The Lives of Others and 1984

I have added and extract from an interview with Florian Henckel von Donnersmarck that is on the Premiere site. In the interview he links his film to George Orwell’s 1984.

Kenny: One of the things that I found interesting about the character of Weisler, the spy played by Muhe, is that he seems to be almost a Winston Smith in reverse, you know, he begins by loving Big Brother as it were and being a very true believer. And then when he’s exposed both to the hypocrisy of his colleagues and also to the humanity of the people he’s sort of been put under orders to ruin, his humanity starts to emerge.

Von Donnersmarck: Because the movie is set in 1984 and goes on into ’85, I thought I was going to call the film 1985 and–but then when I told people that idea, people didn’t catch on to the thing that this means, you know—1984 plus 1. Like taking it one step further, because in a way that’s what the GDR was. It was the Orwellian state taken to a weird level of reality. I remember in that year, 1984, I lived in Berlin and we were in the East a lot, because my mother is from there, and when we traveled there I always thought, this is it, you know, this is what Orwell has been describing; so I wasn’t necessarily thinking of the character but sure, that kind of atmosphere is definitely there.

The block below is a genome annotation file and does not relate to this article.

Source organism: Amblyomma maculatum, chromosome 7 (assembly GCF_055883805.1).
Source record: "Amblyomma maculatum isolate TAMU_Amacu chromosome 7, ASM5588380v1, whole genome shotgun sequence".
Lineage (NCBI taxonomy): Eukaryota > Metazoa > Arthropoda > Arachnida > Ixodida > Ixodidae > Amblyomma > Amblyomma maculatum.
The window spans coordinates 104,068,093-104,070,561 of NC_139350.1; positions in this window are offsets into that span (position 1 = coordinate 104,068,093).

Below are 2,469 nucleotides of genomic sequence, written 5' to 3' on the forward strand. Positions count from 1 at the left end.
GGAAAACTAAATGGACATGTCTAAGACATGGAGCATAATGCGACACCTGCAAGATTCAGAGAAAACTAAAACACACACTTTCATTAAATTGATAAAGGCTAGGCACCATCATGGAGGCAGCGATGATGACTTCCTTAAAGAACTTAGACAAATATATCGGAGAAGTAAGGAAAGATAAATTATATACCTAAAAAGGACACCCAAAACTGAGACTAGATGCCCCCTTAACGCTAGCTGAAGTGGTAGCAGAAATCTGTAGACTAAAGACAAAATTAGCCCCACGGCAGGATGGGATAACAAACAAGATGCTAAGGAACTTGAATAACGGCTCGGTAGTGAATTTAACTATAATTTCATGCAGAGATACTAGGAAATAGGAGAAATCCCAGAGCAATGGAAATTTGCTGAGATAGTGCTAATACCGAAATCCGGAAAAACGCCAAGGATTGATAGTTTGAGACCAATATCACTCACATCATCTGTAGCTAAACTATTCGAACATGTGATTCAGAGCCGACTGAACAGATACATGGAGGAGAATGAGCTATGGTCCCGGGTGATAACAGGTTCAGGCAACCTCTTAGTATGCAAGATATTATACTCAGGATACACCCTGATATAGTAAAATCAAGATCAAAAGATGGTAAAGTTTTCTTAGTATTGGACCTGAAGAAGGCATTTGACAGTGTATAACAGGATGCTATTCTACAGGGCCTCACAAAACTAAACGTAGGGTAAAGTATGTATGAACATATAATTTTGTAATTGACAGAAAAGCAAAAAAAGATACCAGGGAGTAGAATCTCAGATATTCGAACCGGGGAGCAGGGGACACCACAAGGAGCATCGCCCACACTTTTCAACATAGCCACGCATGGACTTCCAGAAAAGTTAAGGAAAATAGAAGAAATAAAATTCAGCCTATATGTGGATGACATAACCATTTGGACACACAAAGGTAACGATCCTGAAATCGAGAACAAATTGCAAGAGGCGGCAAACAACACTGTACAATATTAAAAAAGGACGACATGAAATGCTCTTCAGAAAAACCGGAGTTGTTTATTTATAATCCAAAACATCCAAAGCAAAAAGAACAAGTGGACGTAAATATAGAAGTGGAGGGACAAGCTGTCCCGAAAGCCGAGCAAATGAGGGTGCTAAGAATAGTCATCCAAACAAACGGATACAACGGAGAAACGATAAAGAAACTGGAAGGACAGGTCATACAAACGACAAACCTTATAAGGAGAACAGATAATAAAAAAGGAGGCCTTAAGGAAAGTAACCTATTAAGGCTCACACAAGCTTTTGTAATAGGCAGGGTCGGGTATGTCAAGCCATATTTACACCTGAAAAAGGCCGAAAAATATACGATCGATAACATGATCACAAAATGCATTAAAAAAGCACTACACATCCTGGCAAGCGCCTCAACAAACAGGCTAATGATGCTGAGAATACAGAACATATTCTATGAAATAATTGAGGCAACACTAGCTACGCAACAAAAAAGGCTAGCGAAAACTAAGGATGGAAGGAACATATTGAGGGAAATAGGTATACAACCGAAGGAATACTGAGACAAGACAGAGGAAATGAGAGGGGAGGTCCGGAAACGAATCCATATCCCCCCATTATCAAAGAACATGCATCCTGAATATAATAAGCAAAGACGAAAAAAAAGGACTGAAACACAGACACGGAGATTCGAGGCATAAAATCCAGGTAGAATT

Read more here.

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